Everyone, I hope, but I think it says nine and up on the back of the book. I try never to write “down” or write to a specific audience. I think that authors enter dangerous territory when they try to do that. I wanted this book to be an introduction for anyone to the story of Gettysburg in 1863. Most books on Gettysburg tend to either focus on the battle or the speech; in this book, I’ve tried to show that they are interconnected. Hopefully, after they read this, they’ll want to know more!
Gettysburg: The Graphic Novel is very well researched. Can you explain how you went about doing your research and then putting it into graphic novel format?
Researching the American Civil War is actually pretty easy. The war has been so well documented that it’s almost too much information to process. The battle itself has been recorded nearly down to the minute. As strange as it may sound, historically, it was not that long ago and there is an immense amount of primary documents and sources available to study. Since it is so rich in primary sources, I did my best to use those directly in the text and as inspiration for the drawings. I tried to make up as little as possible—for me, that is the beauty and the challenge of nonfiction comics: to preserve the content as much as possible through my interpretation.
Were there any particular graphic novels, films, or literary selections that inspired or informed your work?
Yes. Off the top of my head, the comic works of David Mazzucchelli, Joe Sacco, James Sturm, Jason Lute, and Vittorio Giardino have all inspired me both stylistically and as an author. All of these guys have pushed the medium to tell beautiful stories both historical and fictional.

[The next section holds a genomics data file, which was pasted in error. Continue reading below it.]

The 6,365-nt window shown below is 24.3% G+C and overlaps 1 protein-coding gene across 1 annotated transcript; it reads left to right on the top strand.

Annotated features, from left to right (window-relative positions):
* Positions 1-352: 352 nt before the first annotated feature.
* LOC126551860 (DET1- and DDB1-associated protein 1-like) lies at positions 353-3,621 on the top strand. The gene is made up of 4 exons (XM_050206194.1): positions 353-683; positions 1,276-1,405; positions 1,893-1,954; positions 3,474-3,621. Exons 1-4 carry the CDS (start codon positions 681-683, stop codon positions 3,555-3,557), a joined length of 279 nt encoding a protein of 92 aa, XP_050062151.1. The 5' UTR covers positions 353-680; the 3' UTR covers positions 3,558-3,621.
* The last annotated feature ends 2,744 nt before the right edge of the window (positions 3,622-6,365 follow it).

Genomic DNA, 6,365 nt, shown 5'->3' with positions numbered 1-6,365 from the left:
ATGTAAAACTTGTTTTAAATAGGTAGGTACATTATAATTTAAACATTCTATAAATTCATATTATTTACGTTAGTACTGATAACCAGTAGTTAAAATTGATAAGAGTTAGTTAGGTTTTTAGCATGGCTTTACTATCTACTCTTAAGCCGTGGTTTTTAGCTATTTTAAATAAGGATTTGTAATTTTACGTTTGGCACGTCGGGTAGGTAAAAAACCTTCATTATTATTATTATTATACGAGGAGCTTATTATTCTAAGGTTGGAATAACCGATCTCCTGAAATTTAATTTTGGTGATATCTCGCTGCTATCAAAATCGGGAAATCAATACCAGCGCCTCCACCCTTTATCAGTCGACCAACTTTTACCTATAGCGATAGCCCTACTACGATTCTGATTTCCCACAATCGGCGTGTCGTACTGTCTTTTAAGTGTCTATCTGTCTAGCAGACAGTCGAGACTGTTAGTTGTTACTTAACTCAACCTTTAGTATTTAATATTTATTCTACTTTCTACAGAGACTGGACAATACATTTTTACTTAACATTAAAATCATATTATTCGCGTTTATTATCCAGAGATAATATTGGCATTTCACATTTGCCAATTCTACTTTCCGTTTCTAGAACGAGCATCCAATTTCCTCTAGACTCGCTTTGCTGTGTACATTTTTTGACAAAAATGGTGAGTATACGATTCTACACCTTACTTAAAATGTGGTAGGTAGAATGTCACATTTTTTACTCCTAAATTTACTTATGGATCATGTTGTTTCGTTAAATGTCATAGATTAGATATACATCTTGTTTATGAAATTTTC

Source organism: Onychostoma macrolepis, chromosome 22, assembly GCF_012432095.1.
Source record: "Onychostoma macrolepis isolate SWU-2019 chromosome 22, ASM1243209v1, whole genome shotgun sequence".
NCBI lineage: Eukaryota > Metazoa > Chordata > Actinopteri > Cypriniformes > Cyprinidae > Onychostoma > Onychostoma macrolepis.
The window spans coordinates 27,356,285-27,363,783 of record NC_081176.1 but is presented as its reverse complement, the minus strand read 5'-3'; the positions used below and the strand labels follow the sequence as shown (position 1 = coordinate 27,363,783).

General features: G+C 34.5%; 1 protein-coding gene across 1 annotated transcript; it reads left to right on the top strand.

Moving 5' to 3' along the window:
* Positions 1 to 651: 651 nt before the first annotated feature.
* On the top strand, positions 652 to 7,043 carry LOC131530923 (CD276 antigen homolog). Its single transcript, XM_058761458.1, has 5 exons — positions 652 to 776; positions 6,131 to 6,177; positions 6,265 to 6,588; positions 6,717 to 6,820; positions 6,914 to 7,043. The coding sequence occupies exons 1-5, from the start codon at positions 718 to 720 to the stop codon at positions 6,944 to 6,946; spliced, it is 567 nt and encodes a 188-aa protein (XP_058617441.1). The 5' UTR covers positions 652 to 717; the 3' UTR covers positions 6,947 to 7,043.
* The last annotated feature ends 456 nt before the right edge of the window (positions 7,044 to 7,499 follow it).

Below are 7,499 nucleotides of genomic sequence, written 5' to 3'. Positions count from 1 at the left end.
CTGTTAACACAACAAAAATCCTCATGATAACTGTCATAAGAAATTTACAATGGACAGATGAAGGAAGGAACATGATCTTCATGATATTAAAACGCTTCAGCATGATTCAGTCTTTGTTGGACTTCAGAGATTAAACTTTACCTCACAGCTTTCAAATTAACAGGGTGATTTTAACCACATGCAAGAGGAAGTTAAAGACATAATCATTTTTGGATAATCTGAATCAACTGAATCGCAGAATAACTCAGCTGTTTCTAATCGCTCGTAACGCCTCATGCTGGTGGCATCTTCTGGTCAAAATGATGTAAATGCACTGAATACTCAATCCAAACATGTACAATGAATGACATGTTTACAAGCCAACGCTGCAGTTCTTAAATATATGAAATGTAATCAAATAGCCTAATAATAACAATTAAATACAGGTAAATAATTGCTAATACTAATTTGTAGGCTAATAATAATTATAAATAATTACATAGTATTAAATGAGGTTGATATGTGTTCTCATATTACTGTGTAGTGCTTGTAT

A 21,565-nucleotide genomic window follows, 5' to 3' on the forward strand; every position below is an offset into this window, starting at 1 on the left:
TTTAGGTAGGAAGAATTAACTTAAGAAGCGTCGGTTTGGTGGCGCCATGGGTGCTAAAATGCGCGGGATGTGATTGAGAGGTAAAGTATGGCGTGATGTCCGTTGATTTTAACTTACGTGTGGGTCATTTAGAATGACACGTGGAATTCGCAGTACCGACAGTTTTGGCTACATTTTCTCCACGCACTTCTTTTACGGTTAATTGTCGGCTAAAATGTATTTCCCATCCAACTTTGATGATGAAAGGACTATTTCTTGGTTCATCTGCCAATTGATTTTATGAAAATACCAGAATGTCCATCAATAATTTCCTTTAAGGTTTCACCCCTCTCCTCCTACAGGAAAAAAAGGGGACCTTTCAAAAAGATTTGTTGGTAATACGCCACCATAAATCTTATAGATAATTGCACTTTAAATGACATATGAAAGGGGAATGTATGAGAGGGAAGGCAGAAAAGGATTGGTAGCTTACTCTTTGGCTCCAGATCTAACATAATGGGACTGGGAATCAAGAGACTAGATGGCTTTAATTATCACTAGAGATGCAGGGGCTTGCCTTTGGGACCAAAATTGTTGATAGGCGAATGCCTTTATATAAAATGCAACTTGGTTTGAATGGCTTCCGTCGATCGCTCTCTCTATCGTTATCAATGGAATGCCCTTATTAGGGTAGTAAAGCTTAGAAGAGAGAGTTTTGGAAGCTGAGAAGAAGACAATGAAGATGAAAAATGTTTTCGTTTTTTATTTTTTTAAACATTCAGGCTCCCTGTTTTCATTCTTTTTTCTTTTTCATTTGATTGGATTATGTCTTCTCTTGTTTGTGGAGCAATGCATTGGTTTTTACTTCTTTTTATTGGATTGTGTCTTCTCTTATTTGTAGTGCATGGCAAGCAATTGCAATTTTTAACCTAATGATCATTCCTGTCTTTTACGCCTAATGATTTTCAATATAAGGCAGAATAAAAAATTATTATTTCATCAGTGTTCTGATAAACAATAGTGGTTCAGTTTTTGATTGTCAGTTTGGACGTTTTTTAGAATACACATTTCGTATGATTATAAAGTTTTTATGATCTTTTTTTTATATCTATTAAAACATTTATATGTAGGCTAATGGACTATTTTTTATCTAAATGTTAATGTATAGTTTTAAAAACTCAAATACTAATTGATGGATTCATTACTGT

Lincoln’s Gettysburg Address is shown over 18 mesmerizing pages. Can you explain the purpose behind this decision?
I had a page limit of 60 comic pages set by the publisher. I’m not sure if I would have made it longer if I had more pages, but I had to work within that restriction. Drawing the speech was also quite a challenge in that I chose to interpret Lincoln’s words as opposed to just illustrating him saying them for 18 pages. Some parts of the speech were easy, for Lincoln either directly or indirectly acknowledges specific events or movements. Whereas other sections were more abstract and were clearly my interpretation of his words. Ultimately, I wanted to try to bring this hallowed speech to life.
What is your favorite part of this graphic novel? Why?